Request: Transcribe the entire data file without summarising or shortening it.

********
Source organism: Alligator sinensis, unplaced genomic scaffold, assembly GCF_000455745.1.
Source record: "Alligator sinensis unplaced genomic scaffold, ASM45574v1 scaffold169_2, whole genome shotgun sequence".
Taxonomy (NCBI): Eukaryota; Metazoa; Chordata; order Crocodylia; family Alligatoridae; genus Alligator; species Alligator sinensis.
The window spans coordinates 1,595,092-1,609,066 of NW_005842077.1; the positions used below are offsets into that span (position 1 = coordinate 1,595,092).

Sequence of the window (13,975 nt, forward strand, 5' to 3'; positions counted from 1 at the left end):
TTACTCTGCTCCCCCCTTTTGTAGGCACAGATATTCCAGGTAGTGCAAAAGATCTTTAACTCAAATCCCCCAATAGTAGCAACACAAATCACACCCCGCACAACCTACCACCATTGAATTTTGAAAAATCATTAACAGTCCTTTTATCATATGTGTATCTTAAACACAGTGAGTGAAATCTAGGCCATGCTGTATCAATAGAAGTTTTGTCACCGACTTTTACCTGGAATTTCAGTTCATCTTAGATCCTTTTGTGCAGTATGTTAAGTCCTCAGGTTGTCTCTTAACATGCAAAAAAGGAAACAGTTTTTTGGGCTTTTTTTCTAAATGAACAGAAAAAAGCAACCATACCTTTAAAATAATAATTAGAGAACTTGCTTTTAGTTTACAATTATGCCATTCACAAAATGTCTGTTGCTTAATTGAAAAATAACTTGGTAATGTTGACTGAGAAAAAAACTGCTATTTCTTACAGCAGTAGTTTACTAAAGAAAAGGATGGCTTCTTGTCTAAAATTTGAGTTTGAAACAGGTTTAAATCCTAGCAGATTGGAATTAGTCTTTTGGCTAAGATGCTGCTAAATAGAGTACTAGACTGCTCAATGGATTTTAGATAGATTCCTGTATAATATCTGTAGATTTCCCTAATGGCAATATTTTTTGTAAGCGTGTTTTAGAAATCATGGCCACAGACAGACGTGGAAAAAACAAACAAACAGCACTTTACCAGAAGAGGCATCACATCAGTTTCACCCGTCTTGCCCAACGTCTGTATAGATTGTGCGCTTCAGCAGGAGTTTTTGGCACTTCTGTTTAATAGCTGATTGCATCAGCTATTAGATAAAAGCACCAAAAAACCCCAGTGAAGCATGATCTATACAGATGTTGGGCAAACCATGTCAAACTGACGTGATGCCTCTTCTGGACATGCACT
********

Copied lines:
Source organism: Alligator sinensis, unplaced genomic scaffold, assembly GCF_000455745.1.
Source record: "Alligator sinensis unplaced genomic scaffold, ASM45574v1 scaffold169_2, whole genome shotgun sequence".
Taxonomy (NCBI): Eukaryota; Metazoa; Chordata; order Crocodylia; family Alligatoridae; genus Alligator; species Alligator sinensis.
The window spans coordinates 1,595,092-1,609,066 of NW_005842077.1; the positions used below are offsets into that span (position 1 = coordinate 1,595,092).

Sequence of the window (13,975 nt, forward strand, 5' to 3'; positions counted from 1 at the left end):
TTACTCTGCTCCCCCCTTTTGTAGGCACAGATATTCCAGGTAGTGCAAAAGATCTTTAACTCAAATCCCCCAATAGTAGCAACACAAATCACACCCCGCACAACCTACCACCATTGAATTTTGAAAAATCATTAACAGTCCTTTTATCATATGTGTATCTTAAACACAGTGAGTGAAATCTAGGCCATGCTGTATCAATAGAAGTTTTGTCACCGACTTTTACCTGGAATTTCAGTTCATCTTAGATCCTTTTGTGCAGTATGTTAAGTCCTCAGGTTGTCTCTTAACATGCAAAAAAGGAAACAGTTTTTTGGGCTTTTTTTCTAAATGAACAGAAAAAAGCAACCATACCTTTAAAATAATAATTAGAGAACTTGCTTTTAGTTTACAATTATGCCATTCACAAAATGTCTGTTGCTTAATTGAAAAATAACTTGGTAATGTTGACTGAGAAAAAAACTGCTATTTCTTACAGCAGTAGTTTACTAAAGAAAAGGATGGCTTCTTGTCTAAAATTTGAGTTTGAAACAGGTTTAAATCCTAGCAGATTGGAATTAGTCTTTTGGCTAAGATGCTGCTAAATAGAGTACTAGACTGCTCAATGGATTTTAGATAGATTCCTGTATAATATCTGTAGATTTCCCTAATGGCAATATTTTTTGTAAGCGTGTTTTAGAAATCATGGCCACAGACAGACGTGGAAAAAACAAACAAACAGCACTTTACCAGAAGAGGCATCACATCAGTTTCACCCGTCTTGCCCAACGTCTGTATAGATTGTGCGCTTCAGCAGGAGTTTTTGGCACTTCTGTTTAATAGCTGATTGCATCAGCTATTAGATAAAAGCACCAAAAAACCCCAGTGAAGCATGATCTATACAGATGTTGGGCAAACCATGTCAAACTGACGTGATGCCTCTTCTGGACATGCACT